full title · Cold Mountain
author · Charles Frazier
type of work · Novel
genre · Episodic novel, with a journey structure; romance
language · English, with inclusion of nineteenth-century Southern dialects
time and place written · 1997, North Carolina, U.S.
date of first publication · 1997
publisher · Grove/Atlantic
narrator · Third-person narration, usually according with the perspective of the characters leading the action.
point of view · The novel generally sticks with the protagonists’ (Ada’s and Inman’s) points of view, occasionally shifting to the perspective of other characters.
tone · Sometimes subdued and reserved, as the characters explore their feelings; often meditative and questioning, as Inman struggles with broader moral or spiritual concerns; occasionally lightly humorous to match characters’ good-natured wit.
tense · Immediate past
setting (time) · 1864, near the end of the Civil War; the novel refers to events that directy preceded the war and others that occurred decades before.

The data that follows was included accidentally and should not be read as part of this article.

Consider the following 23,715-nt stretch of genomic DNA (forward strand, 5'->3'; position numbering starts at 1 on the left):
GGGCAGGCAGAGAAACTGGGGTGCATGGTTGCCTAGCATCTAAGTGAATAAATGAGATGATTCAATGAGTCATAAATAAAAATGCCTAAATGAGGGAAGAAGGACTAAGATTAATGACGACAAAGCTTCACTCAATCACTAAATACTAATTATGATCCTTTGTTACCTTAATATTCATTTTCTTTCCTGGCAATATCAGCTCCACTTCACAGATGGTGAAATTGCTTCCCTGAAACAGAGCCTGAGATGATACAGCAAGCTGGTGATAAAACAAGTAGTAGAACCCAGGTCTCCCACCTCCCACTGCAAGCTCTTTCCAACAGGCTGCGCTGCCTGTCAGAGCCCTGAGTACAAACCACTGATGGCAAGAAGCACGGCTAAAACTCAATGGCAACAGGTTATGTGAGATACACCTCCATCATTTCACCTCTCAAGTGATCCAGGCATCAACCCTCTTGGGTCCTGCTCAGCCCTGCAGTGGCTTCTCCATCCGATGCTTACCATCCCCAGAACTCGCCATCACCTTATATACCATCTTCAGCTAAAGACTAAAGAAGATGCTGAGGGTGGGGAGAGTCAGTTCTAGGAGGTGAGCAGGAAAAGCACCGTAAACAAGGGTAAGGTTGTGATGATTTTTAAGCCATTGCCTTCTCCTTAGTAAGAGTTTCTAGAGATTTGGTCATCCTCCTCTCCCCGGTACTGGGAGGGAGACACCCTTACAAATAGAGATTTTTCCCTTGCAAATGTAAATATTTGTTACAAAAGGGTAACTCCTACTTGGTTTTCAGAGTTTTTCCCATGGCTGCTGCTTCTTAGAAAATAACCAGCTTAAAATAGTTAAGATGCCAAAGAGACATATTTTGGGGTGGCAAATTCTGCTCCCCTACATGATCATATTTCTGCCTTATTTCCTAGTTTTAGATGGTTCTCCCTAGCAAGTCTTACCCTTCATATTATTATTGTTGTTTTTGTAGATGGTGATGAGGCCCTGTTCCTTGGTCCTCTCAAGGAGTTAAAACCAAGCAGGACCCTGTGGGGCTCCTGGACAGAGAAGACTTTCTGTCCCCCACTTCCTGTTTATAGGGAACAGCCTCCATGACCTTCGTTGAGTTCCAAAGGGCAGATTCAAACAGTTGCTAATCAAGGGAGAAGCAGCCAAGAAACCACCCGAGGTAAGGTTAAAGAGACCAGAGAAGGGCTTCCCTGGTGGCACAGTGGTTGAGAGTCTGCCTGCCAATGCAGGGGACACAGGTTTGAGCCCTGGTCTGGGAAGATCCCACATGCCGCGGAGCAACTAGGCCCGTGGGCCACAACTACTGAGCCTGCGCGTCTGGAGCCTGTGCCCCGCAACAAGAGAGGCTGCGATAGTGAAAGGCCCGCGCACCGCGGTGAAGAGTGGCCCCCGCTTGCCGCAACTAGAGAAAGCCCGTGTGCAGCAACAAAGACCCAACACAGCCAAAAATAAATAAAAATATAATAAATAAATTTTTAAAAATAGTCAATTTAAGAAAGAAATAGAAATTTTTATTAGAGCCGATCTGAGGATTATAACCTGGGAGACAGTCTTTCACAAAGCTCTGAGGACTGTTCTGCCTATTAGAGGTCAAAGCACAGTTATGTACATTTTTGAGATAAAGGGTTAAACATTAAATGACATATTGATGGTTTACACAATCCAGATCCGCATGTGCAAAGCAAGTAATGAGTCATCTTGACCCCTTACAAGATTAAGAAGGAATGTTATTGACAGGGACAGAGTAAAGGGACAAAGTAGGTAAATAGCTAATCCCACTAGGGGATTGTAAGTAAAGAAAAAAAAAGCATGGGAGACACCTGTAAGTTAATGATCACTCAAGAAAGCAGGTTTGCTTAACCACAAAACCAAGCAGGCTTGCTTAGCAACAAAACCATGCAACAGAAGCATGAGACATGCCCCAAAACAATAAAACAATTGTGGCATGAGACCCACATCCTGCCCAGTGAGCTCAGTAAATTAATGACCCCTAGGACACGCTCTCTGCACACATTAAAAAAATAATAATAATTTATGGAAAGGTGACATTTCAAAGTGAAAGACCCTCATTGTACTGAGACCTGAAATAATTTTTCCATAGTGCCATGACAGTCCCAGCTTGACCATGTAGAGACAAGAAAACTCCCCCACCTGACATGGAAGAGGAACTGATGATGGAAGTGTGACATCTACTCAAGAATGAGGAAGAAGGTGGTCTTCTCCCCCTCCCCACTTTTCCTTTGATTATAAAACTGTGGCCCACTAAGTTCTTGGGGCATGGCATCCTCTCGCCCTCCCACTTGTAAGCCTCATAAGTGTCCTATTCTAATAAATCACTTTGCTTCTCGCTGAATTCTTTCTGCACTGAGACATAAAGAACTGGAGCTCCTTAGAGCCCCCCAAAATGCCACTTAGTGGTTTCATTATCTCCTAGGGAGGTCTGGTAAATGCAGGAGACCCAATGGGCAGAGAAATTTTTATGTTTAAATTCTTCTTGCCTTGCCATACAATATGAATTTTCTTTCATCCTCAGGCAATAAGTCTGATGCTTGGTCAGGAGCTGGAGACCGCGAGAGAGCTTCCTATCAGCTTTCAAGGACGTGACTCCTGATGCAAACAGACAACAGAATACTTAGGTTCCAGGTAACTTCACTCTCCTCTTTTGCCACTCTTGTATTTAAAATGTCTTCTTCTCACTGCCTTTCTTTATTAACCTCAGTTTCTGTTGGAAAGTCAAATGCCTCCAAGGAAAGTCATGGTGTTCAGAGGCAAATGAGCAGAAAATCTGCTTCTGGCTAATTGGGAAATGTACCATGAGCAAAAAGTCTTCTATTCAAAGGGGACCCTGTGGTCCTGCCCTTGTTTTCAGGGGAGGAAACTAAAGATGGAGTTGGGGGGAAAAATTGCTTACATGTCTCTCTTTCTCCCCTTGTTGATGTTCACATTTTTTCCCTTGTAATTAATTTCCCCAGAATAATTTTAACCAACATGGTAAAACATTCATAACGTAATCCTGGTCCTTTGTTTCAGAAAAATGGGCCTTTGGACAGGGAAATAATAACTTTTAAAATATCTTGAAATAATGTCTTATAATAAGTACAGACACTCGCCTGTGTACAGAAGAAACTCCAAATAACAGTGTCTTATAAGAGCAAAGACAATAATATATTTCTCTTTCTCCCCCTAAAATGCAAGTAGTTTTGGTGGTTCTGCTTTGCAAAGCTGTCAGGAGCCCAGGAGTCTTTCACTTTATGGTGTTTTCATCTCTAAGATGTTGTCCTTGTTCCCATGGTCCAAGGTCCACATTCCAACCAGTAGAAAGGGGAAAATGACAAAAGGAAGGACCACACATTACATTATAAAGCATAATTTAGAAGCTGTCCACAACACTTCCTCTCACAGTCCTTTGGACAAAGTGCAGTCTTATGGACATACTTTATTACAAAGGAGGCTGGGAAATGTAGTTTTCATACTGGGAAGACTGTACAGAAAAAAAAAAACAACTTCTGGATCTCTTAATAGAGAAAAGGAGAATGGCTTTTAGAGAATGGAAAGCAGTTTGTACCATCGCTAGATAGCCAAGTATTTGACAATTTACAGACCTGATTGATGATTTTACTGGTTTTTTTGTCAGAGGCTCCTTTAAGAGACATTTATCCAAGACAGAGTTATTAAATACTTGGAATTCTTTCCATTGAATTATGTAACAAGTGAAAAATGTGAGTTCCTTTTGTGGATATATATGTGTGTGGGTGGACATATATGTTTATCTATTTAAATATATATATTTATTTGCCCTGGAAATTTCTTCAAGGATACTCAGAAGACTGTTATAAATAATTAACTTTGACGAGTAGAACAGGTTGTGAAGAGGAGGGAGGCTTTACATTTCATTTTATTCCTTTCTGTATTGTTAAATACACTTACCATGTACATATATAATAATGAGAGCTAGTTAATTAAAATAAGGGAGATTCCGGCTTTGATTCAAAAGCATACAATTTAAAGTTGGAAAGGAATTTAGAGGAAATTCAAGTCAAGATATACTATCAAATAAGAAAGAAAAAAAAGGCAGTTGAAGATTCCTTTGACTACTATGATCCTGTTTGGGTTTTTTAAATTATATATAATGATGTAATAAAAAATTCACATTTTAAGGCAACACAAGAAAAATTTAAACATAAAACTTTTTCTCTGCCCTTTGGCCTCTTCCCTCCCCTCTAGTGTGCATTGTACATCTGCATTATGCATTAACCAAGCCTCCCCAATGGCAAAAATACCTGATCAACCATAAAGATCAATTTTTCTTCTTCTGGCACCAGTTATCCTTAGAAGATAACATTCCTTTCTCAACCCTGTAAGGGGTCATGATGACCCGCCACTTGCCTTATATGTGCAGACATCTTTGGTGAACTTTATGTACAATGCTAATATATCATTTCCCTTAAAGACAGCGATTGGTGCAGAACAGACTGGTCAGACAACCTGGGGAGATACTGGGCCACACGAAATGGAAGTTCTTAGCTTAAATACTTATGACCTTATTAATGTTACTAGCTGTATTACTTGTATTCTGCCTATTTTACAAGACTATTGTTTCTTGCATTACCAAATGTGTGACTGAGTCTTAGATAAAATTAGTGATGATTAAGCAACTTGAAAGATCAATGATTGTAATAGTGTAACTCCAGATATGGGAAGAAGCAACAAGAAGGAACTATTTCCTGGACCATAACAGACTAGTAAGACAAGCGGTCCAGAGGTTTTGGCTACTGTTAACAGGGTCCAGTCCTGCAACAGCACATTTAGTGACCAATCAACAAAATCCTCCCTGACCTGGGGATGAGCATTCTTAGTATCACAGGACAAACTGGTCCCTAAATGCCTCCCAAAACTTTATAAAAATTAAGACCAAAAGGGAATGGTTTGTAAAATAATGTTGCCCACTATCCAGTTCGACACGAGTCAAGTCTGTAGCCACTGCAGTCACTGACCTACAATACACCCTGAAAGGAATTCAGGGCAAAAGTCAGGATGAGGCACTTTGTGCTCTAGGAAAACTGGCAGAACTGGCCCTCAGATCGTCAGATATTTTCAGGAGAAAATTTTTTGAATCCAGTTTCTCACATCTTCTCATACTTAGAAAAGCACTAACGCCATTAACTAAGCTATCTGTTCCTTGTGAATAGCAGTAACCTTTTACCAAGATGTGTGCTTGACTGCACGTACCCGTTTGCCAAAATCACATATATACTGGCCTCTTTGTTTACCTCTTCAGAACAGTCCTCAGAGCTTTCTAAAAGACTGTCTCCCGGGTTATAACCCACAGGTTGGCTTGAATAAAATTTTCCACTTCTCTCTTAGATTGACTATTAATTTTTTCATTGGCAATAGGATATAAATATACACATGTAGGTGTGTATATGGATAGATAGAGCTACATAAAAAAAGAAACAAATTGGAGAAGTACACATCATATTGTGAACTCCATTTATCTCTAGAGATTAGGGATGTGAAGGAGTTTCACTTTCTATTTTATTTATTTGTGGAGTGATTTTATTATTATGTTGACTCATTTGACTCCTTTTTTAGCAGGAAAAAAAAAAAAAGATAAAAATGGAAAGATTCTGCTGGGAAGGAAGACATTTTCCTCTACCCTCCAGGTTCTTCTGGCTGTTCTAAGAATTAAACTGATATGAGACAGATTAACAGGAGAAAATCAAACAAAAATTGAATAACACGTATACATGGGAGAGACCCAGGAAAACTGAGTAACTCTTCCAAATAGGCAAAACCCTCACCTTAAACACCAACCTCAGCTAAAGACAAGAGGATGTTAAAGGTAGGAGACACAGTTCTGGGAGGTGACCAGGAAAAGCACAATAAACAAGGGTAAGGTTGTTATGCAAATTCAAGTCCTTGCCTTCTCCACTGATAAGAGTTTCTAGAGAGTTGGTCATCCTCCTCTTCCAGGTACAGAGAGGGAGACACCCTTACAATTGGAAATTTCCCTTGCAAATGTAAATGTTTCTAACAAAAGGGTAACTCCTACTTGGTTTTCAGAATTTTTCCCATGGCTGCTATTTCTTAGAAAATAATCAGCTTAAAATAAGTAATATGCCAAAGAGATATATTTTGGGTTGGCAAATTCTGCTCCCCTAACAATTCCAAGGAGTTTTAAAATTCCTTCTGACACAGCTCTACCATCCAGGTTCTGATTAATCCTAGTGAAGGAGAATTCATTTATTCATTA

setting (place) · Virginia, before Inman journeys west to North Carolina. Half of the novel is set in the town of Cold Mountain where Ada lives.
protagonist · The male protagonist is Inman; the female protagonist, Ada.
major conflict · Both Ada and Inman struggle against the various circumstances—geographical, emotional—that separate them.
rising action · Inman flees prison and begins journeying toward Cold Mountain; simultaneously, Ada becomes friends with Ruby and learns to survive on her own.
climax · The major climax occurs when Inman has been shot by Birch, has a vision of dancing crows, and dies in Ada’s arms. This event is foreshadowed by Inman’s resurrection in “to live like a gamecock” where Inman is buried in a shallow grave and dreams of becoming a crow.
falling action · Ruby marries Reid. Ada is living at Black Cove with Ruby’s family and her nine year-old daughter, presumably by Inman.
themes · Isolation in the search for meaning; knowledge and intuition
motifs · Seasonal changes and rotations; the past
symbols · The crow; forked roads and crossings; dark-haired women
foreshadowing · Many natural events in the novel seem to foreshadow human events; the appearance of the crow often presages death. Inman survives being shot and buried by one team of Home Guard, only to be killed by another set of martial vigilantes.
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